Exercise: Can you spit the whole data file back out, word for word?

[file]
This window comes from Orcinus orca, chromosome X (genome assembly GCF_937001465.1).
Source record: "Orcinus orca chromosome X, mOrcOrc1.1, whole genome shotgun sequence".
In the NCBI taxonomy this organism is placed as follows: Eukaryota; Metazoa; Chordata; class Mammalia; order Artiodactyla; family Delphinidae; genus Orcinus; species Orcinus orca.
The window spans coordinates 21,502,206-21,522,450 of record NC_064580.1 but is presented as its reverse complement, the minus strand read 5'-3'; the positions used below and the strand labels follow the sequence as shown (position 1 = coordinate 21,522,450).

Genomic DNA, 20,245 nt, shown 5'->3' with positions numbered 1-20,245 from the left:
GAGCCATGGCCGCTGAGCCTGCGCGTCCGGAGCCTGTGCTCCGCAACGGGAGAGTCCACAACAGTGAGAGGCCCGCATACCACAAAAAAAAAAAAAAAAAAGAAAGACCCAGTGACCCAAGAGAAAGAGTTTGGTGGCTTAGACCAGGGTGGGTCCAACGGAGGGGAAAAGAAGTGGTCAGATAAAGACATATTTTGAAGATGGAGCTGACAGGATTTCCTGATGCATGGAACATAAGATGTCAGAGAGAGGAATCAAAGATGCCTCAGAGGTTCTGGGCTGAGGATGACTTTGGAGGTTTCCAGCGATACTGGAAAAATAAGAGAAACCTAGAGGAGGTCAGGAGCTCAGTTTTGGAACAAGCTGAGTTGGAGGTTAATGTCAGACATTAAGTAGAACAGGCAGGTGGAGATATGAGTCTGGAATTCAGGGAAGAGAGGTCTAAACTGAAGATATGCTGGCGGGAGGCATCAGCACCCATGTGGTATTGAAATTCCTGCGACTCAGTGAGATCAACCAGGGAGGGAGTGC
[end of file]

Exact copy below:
This window comes from Orcinus orca, chromosome X (genome assembly GCF_937001465.1).
Source record: "Orcinus orca chromosome X, mOrcOrc1.1, whole genome shotgun sequence".
In the NCBI taxonomy this organism is placed as follows: Eukaryota; Metazoa; Chordata; class Mammalia; order Artiodactyla; family Delphinidae; genus Orcinus; species Orcinus orca.
The window spans coordinates 21,502,206-21,522,450 of record NC_064580.1 but is presented as its reverse complement, the minus strand read 5'-3'; the positions used below and the strand labels follow the sequence as shown (position 1 = coordinate 21,522,450).

Genomic DNA, 20,245 nt, shown 5'->3' with positions numbered 1-20,245 from the left:
GAGCCATGGCCGCTGAGCCTGCGCGTCCGGAGCCTGTGCTCCGCAACGGGAGAGTCCACAACAGTGAGAGGCCCGCATACCACAAAAAAAAAAAAAAAAAAGAAAGACCCAGTGACCCAAGAGAAAGAGTTTGGTGGCTTAGACCAGGGTGGGTCCAACGGAGGGGAAAAGAAGTGGTCAGATAAAGACATATTTTGAAGATGGAGCTGACAGGATTTCCTGATGCATGGAACATAAGATGTCAGAGAGAGGAATCAAAGATGCCTCAGAGGTTCTGGGCTGAGGATGACTTTGGAGGTTTCCAGCGATACTGGAAAAATAAGAGAAACCTAGAGGAGGTCAGGAGCTCAGTTTTGGAACAAGCTGAGTTGGAGGTTAATGTCAGACATTAAGTAGAACAGGCAGGTGGAGATATGAGTCTGGAATTCAGGGAAGAGAGGTCTAAACTGAAGATATGCTGGCGGGAGGCATCAGCACCCATGTGGTATTGAAATTCCTGCGACTCAGTGAGATCAACCAGGGAGGGAGTGC